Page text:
When it comes to unadulterated outdoors and authentic wildlife experiences, New Zealand over delivers: here is No. 44 of our 101 Reasons To Stop Dreaming About New Zealand And Go.
Wellington/Te Whanganui-A-Tara’s ground-breaking urban eco sanctuary is a brilliant place to learn about New Zealand’s natural world and how humans have changed it – and how they can change it back again. It’s also the perfect place to meet many of the special birds that make the capital city such a rewarding place to live. Opened in 1999, Zealandia/Te Māra A Tāne occupies a big, bushy valley enclosed by an 8.6-kilometre predator fence with a 500-year vision to restore the Wellington valley’s forest and freshwater ecosystems as closely as possible to their pre-human state.
It’s home to more than 40 rare native species including some of Aotearoa’s most beloved birds. These include the beautiful blue takahē, kākā (one of New Zealand’s two native parrots, pictured above right), handsome kereru (native pigeon), the melodic tūī (pictured below), and lovely little gems such as the korimako/bellbird and pīwakawaka/fantail. There are also more than 150 little spotted kiwi roaming free. Other special critters include the prehistoric tuatara and the leggy wētā.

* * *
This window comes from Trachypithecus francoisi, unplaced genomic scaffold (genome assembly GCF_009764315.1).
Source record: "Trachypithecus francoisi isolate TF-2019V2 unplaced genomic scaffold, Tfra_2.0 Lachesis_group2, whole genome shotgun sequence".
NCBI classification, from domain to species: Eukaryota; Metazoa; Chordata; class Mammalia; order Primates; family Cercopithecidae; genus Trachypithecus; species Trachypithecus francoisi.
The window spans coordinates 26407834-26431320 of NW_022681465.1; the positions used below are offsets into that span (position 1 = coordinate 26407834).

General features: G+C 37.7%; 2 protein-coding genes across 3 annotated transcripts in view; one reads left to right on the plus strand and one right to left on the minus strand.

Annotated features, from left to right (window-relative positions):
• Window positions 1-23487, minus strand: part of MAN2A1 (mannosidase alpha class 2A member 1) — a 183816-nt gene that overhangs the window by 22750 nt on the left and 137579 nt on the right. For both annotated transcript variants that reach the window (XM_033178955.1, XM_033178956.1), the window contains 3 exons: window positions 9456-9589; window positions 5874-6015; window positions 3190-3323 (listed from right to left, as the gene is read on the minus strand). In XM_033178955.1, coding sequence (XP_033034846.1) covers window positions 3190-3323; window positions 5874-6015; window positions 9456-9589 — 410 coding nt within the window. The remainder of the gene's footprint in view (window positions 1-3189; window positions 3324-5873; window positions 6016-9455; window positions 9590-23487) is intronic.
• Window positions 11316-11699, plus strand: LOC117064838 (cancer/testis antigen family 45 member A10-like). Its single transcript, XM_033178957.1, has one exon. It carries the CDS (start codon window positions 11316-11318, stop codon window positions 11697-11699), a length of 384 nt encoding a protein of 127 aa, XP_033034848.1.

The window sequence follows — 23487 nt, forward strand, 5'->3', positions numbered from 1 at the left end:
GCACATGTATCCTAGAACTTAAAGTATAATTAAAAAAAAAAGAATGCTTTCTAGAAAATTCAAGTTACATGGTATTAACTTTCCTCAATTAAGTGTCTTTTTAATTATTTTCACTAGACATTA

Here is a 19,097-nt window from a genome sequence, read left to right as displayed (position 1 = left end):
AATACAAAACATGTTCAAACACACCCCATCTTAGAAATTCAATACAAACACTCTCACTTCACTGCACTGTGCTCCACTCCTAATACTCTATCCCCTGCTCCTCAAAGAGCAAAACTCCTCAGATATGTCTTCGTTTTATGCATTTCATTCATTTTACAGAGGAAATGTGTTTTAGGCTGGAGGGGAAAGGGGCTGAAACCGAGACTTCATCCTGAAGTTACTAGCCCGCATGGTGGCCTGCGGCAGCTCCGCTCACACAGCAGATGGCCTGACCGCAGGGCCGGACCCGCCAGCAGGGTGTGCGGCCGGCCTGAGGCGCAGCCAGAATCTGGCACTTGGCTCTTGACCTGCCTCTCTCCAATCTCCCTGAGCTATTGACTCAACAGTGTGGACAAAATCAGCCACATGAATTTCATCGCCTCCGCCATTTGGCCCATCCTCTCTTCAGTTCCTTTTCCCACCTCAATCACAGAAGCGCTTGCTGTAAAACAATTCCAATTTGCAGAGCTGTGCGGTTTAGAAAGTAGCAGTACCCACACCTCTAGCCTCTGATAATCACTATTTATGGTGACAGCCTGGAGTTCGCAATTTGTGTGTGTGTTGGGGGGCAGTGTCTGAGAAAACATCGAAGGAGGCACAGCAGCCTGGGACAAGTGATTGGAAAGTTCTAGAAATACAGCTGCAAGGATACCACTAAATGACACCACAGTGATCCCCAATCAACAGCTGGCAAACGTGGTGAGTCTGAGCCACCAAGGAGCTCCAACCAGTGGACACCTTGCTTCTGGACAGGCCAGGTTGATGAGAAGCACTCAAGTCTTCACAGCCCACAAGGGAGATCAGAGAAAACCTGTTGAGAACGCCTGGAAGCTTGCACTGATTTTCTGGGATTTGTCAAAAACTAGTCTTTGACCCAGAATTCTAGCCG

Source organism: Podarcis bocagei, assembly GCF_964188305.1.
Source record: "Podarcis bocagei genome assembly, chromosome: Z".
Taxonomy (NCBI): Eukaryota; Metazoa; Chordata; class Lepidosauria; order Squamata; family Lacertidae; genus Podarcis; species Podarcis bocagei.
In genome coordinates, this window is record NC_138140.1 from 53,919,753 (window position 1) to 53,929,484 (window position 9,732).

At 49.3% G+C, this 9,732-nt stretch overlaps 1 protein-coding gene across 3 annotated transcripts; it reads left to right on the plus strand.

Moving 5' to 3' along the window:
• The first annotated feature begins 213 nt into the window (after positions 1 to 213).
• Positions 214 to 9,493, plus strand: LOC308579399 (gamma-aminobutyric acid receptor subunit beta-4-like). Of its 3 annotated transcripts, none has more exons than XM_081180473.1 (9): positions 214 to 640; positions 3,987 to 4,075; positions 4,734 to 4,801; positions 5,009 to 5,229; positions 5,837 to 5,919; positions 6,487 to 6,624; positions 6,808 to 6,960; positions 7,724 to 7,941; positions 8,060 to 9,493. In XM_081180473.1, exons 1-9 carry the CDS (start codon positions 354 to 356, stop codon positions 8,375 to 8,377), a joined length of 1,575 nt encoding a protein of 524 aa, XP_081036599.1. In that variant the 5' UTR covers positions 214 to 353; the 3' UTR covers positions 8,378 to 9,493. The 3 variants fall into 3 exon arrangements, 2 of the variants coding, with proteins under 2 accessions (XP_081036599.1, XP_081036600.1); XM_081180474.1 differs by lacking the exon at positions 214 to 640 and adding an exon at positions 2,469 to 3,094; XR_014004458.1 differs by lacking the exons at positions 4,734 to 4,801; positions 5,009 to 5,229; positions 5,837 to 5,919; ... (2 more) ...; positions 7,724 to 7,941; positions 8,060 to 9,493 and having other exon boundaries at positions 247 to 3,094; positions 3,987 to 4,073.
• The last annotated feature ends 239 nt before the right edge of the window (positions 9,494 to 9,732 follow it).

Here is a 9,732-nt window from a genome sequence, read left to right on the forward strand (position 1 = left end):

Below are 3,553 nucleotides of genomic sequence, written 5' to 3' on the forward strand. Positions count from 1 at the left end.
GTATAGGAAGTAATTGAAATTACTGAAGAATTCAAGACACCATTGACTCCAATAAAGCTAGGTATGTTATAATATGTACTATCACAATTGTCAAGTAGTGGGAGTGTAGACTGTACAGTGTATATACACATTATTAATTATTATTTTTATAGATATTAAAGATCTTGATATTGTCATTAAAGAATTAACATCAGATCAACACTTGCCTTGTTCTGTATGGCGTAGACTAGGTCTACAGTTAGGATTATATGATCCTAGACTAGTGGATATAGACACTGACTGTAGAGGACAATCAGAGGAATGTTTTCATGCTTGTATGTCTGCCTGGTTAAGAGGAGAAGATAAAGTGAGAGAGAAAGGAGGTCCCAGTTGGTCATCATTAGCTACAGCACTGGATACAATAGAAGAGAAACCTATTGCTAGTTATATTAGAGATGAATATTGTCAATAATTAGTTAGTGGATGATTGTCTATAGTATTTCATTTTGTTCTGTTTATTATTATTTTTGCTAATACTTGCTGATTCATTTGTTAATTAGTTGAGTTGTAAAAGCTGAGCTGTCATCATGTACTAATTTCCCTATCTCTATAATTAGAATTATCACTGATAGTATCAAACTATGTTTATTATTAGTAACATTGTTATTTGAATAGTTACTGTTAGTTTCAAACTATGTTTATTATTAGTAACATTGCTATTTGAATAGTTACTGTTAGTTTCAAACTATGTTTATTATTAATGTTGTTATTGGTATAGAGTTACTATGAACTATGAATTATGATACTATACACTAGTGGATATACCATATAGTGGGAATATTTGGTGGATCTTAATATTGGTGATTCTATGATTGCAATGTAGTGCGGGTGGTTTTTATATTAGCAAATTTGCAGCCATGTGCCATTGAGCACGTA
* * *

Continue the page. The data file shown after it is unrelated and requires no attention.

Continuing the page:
Walking tracks winding around the valley are a great way to meet the wildlife and soak up the tranquil sanctuary atmosphere. The two-hour guided tours are highly recommended, as are the exhilarating night walks that offer a chance to see nocturnal critters including kiwi, tuatara, glow worms and wētā. You’ll also likely hear, if not see, the cute native owl, the ruru/morepork. Children will absolutely love this after-dark adventure through the forest, torch in hand! You can also explore the sanctuary independently with the help of a self- guided map. Wander around for an hour or two or stay all day and soak up the goodness. Many of the trails are wheelchair and pram-friendly, too. At the entrance of Zealandia is a colourful, interactive visitor centre with something to satisfy all ages. It provides an informative introduction to Aotearoa’s unique conservation story and how Wellington ended up with the world’s first fully fenced urban sanctuary. The modern building also houses the lovely Rātā Cafe.